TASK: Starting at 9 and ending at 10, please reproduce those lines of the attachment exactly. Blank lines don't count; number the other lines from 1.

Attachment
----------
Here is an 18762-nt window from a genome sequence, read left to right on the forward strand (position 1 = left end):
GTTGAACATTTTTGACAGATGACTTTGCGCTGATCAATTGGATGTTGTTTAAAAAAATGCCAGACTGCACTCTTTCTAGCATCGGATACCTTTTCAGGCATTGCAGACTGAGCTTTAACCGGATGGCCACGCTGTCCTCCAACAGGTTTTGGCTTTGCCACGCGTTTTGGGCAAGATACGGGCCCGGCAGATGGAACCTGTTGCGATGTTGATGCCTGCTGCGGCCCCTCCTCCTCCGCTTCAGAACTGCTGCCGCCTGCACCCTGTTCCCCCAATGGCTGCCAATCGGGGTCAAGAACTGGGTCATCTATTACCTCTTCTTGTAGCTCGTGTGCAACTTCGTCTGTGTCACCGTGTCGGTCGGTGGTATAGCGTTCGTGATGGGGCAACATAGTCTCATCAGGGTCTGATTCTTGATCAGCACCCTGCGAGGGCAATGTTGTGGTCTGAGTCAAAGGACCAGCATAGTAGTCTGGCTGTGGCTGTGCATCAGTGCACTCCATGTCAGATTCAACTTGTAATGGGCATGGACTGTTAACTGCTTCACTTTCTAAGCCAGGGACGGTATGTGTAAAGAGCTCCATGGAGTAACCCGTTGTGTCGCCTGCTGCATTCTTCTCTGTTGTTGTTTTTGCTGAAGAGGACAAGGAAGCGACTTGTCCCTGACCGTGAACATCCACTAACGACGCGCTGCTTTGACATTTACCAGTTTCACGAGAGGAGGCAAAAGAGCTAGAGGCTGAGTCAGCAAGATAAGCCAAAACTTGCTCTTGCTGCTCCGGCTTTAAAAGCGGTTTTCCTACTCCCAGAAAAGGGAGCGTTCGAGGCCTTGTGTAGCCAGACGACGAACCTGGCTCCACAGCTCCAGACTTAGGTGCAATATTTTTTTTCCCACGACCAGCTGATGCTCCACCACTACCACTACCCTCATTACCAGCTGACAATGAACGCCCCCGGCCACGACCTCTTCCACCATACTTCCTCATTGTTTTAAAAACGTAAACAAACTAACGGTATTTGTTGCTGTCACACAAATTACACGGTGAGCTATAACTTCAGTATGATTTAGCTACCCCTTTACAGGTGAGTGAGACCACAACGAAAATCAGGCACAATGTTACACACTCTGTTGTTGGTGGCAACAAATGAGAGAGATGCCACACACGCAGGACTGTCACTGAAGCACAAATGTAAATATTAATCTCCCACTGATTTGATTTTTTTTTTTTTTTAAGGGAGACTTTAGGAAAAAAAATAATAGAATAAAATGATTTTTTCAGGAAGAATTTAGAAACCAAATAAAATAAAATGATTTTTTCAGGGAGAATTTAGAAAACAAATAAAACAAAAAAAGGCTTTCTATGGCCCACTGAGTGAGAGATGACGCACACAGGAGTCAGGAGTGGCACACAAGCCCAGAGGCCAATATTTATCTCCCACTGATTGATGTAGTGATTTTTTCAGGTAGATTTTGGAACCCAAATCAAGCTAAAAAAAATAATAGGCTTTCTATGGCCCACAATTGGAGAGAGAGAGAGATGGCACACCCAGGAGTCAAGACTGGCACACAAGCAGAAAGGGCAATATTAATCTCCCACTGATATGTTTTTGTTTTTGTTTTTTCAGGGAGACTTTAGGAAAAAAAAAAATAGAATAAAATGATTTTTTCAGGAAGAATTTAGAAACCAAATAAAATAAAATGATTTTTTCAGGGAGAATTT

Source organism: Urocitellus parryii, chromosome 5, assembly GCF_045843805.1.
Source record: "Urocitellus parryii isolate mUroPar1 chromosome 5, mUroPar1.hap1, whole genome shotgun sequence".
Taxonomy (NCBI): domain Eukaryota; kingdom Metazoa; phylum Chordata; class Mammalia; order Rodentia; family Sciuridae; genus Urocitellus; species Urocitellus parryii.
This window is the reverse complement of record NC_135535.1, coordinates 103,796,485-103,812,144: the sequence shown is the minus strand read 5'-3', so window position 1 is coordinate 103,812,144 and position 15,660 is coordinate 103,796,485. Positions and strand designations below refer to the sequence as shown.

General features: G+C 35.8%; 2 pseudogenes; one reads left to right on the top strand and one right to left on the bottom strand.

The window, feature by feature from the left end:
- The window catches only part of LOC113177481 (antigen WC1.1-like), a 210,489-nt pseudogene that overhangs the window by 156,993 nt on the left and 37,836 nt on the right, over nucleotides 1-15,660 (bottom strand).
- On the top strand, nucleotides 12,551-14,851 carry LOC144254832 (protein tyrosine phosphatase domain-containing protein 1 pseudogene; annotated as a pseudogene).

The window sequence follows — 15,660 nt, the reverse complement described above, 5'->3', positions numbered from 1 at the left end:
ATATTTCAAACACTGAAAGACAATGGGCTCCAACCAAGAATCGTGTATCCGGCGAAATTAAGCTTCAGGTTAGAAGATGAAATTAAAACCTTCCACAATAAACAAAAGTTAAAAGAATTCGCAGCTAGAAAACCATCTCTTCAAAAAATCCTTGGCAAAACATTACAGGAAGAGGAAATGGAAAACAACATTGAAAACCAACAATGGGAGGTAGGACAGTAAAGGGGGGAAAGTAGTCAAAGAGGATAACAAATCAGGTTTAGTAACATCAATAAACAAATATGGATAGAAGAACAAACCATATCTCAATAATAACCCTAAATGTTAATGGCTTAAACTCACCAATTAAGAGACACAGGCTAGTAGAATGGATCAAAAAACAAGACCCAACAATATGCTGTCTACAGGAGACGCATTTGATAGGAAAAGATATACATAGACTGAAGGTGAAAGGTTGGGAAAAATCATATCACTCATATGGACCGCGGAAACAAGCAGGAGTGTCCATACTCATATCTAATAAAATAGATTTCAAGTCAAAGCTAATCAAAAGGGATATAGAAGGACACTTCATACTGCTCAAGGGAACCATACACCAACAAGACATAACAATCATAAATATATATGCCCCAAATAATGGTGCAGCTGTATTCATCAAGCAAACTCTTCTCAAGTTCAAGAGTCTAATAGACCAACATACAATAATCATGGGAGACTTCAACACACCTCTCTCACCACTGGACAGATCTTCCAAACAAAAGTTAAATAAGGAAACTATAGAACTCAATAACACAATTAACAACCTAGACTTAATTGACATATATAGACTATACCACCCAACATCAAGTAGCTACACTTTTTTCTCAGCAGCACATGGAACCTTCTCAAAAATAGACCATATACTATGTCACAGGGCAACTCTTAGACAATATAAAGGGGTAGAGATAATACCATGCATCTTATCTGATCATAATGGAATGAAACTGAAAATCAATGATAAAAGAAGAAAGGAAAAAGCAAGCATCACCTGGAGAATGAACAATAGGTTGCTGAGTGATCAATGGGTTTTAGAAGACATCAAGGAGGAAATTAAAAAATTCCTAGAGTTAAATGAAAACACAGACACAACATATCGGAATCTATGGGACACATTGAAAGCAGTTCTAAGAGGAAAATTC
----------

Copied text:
- The window catches only part of LOC113177481 (antigen WC1.1-like), a 210,489-nt pseudogene that overhangs the window by 156,993 nt on the left and 37,836 nt on the right, over nucleotides 1-15,660 (bottom strand).
- On the top strand, nucleotides 12,551-14,851 carry LOC144254832 (protein tyrosine phosphatase domain-containing protein 1 pseudogene; annotated as a pseudogene).